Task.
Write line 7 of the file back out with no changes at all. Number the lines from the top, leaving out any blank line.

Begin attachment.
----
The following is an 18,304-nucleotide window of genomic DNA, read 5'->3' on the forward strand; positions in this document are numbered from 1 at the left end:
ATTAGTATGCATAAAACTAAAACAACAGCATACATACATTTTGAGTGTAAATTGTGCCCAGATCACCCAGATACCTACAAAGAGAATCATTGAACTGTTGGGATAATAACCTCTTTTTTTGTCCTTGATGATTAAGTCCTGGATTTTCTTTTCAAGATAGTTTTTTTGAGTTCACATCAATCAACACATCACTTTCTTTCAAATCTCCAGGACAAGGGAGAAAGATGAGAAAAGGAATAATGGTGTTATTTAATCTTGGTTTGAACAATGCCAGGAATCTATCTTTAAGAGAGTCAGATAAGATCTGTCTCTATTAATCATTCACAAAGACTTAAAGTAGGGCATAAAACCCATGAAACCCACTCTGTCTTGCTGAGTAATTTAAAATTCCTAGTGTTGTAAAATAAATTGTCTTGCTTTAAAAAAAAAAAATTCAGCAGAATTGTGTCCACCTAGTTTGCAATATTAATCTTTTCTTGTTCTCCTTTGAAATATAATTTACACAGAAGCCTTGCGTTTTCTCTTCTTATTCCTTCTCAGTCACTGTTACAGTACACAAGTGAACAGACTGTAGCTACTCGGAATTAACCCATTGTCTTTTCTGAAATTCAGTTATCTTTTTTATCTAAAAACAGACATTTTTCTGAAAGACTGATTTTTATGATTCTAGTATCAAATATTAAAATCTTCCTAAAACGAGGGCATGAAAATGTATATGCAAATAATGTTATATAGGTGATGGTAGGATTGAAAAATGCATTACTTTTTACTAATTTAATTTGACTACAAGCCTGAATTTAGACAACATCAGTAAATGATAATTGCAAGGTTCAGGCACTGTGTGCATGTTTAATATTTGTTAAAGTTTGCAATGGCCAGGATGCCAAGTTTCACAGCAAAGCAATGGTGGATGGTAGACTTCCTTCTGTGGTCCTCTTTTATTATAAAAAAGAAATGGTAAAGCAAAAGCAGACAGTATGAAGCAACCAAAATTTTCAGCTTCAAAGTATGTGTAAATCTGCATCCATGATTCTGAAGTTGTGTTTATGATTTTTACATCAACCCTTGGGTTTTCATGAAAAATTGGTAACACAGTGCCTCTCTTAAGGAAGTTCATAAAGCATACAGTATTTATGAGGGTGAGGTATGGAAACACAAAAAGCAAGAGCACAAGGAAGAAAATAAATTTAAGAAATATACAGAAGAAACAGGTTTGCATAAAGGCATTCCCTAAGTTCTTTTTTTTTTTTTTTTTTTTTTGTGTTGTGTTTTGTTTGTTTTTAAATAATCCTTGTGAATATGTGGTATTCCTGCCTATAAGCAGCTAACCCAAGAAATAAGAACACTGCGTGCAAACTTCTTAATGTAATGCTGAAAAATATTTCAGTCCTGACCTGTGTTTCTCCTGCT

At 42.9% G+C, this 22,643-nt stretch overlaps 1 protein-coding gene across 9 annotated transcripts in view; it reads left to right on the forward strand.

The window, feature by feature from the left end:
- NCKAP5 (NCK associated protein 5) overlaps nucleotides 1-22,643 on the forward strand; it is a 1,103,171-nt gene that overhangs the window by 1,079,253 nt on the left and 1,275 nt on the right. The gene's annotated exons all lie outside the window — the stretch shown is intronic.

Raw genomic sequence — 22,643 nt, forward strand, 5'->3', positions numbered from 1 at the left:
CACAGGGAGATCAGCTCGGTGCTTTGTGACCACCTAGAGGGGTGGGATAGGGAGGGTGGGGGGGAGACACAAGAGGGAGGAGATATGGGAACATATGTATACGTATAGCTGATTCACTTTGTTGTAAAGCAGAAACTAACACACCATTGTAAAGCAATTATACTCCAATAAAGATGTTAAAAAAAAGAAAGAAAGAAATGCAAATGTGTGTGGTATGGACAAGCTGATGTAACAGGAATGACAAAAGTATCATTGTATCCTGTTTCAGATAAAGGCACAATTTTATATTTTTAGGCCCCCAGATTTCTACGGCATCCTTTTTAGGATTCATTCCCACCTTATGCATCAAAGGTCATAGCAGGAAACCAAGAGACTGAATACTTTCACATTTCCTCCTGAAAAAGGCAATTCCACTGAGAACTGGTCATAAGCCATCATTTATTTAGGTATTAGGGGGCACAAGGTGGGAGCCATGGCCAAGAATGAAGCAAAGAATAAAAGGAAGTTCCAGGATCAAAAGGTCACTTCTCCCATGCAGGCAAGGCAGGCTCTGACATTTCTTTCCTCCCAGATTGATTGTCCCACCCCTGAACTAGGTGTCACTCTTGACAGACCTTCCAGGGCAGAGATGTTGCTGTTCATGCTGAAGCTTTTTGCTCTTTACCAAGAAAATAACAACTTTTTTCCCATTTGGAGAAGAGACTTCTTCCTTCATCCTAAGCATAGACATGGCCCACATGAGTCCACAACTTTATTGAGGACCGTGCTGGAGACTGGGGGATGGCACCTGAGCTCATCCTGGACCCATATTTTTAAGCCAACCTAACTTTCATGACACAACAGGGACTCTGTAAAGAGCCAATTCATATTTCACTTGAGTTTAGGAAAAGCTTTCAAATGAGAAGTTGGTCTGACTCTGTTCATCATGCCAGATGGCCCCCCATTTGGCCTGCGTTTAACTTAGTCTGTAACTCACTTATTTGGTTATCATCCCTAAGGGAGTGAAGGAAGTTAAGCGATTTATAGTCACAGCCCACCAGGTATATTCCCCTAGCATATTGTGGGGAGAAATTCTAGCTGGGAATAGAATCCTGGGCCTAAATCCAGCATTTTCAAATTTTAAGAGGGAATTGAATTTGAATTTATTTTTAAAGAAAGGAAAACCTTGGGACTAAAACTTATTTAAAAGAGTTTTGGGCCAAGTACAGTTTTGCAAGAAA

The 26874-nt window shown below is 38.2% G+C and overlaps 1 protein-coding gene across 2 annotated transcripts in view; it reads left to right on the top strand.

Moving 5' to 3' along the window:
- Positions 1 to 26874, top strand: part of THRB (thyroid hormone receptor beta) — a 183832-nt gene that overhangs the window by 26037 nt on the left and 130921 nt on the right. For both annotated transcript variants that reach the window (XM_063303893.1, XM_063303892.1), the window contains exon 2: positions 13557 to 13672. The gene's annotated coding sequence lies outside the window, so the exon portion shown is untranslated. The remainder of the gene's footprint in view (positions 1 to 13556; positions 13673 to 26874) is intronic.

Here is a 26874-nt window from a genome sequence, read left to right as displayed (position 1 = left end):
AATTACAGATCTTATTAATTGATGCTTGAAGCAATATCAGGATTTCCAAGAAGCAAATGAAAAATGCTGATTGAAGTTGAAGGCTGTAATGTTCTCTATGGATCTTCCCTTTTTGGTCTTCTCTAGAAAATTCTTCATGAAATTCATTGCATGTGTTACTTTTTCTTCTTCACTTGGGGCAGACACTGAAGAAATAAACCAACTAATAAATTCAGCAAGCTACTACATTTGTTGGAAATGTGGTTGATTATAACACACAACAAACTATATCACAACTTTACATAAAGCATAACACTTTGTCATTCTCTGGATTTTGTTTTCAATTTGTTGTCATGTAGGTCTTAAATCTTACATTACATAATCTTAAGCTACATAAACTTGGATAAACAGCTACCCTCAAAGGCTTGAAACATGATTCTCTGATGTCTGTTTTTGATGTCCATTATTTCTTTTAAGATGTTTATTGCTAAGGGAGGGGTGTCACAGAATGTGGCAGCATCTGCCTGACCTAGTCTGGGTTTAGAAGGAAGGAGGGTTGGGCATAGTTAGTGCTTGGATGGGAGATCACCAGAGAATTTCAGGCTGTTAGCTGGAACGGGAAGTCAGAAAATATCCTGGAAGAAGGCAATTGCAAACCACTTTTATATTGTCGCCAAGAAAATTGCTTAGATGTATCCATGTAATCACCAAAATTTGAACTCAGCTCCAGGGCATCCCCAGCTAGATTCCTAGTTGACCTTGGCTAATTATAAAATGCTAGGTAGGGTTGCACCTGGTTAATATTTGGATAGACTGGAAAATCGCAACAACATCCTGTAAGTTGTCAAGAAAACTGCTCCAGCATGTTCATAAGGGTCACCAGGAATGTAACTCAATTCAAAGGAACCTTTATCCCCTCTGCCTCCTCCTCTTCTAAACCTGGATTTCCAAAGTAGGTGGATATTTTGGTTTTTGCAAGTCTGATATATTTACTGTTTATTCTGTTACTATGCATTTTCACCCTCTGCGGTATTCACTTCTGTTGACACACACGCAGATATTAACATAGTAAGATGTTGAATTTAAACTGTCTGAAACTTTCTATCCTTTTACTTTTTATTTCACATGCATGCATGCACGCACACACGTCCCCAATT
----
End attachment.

CACAGGGAGATCAGCTCGGTGCTTTGTGACCACCTAGAGGGGTGGGATAGGGAGGGTGGGGGGGAGACACAAGAGGGAGGAGATATGGGAACATATGTATACGTATAGCTGATTCACTTTGTTGTAAAGCAGAAACTAACACACCATTGTAAAGCAATTATACTCCAATAAAGATGTTAAAAAAAAGAAAGAAAGAAATGCAAATGTGTGTGGTATGGACAAGCTGATGTAACAGGAATGACAAAAGTATCATTGTATCCTGTTTCAGATAAAGGCACAATTTTATATTTTTAGGCCCCCAGATTTCTACGGCATCCTTTTTAGGATTCATTCCCACCTTATGCATCAAAGGTCATAGCAGGAAACCAAGAGACTGAATACTTTCACATTTCCTCCTGAAAAAGGCAATTCCACTGAGAACTGGTCATAAGCCATCATTTATTTAGGTATTAGGGGGCACAAGGTGGGAGCCATGGCCAAGAATGAAGCAAAGAATAAAAGGAAGTTCCAGGATCAAAAGGTCACTTCTCCCATGCAGGCAAGGCAGGCTCTGACATTTCTTTCCTCCCAGATTGATTGTCCCACCCCTGAACTAGGTGTCACTCTTGACAGACCTTCCAGGGCAGAGATGTTGCTGTTCATGCTGAAGCTTTTTGCTCTTTACCAAGAAAATAACAACTTTTTTCCCATTTGGAGAAGAGACTTCTTCCTTCATCCTAAGCATAGACATGGCCCACATGAGTCCACAACTTTATTGAGGACCGTGCTGGAGACTGGGGGATGGCACCTGAGCTCATCCTGGACCCATATTTTTAAGCCAACCTAACTTTCATGACACAACAGGGACTCTGTAAAGAGCCAATTCATATTTCACTTGAGTTTAGGAAAAGCTTTCAAATGAGAAGTTGGTCTGACTCTGTTCATCATGCCAGATGGCCCCCCATTTGGCCTGCGTTTAACTTAGTCTGTAACTCACTTATTTGGTTATCATCCCTAAGGGAGTGAAGGAAGTTAAGCGATTTATAGTCACAGCCCACCAGGTATATTCCCCTAGCATATTGTGGGGAGAAATTCTAGCTGGGAATAGAATCCTGGGCCTAAATCCAGCATTTTCAAATTTTAAGAGGGAATTGAATTTGAATTTATTTTTAAAGAAAGGAAAACCTTGGGACTAAAACTTATTTAAAAGAGTTTTGGGCCAAGTACAGTTTTGCAAGAAA